We hesitate to call this 'puppy proofing', since it should be done on a regular basis no matter your Maltese's age. There are an infinite number of household items that present dangers if mouthed. And just as many that you will be sorry that you did not put away if they get gnawed on. 
Wrap electrical and cable cords with cord concealer. Place shoes and other items up high and out of reach. Go over the floors to pick up any small objects. Ideally, the only things that you will want your Maltese to have access to are the furniture (which needs to be there) and his own supplies and belongings. 

A common issue is chewing on furniture legs, however this is resolved via the next 3 points below.  
2) Supervision. If your Maltese is tearing around the house and ripping things up, this is because he is not being watched.

Typically, until a pup is house trained and is done with the teething phase, a method should be used to keep him in one spot any time that you cannot have him right by your side. 
And for adult Maltese that are having a hard time with understanding the rules, they should also be in their own area, where they cannot cause any destruction.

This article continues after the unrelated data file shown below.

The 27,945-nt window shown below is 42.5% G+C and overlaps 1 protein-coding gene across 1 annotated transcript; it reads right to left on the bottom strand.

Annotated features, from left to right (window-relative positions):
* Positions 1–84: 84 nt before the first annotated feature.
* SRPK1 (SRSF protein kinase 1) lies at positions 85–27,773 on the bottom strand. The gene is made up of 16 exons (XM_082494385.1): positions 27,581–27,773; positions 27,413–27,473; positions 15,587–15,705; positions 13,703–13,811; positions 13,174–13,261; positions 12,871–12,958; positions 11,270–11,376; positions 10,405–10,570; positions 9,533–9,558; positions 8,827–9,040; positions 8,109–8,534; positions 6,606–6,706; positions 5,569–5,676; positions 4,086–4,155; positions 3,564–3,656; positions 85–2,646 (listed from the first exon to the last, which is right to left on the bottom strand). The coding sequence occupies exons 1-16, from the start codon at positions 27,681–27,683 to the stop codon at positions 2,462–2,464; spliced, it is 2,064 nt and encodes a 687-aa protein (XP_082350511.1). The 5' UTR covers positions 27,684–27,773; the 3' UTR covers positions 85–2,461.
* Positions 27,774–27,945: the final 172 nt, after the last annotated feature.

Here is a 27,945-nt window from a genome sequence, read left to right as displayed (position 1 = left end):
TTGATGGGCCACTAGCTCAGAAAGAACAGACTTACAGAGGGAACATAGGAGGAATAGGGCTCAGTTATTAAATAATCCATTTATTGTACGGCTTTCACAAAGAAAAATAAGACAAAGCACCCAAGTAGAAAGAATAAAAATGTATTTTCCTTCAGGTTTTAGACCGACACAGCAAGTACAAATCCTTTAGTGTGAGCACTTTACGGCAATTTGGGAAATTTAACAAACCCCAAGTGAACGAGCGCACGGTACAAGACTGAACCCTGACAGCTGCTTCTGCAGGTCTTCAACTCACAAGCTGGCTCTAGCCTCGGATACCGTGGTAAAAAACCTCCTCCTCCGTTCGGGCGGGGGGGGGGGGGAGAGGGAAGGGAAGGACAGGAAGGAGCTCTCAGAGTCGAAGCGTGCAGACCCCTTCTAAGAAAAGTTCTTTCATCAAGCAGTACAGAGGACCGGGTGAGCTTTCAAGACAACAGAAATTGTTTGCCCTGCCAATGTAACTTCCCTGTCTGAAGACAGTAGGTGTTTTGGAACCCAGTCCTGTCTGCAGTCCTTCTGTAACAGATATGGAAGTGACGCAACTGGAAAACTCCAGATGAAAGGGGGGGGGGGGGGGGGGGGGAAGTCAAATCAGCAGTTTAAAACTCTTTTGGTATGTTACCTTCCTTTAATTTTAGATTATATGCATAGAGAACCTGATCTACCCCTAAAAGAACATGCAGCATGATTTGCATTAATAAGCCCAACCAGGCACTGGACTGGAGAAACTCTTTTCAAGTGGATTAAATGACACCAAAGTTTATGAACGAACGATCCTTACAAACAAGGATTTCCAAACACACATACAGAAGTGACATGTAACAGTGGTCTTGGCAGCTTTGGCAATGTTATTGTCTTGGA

One of the best methods for this is to have an indoor canine playpen. These are also fantastic for helping a Maltese cope with separation anxiety.
Pens like the IRIS 24'' Playpen with a Door are pretty fantastic because they are good sized (unlike crates which are terribly confining), offer the feeling of a 'den', which most dogs perceive as a place of security, and keep all of a dog's items in one spot. 

You may instead opt to use gates to block off an area. This may work; however you'll need to continually proof that room. 
Buddy, photo courtesy of Stephanie Agostino
And if your Maltese is not fully housebroken, a gated area often means more piddles and poos spread out over a larger space.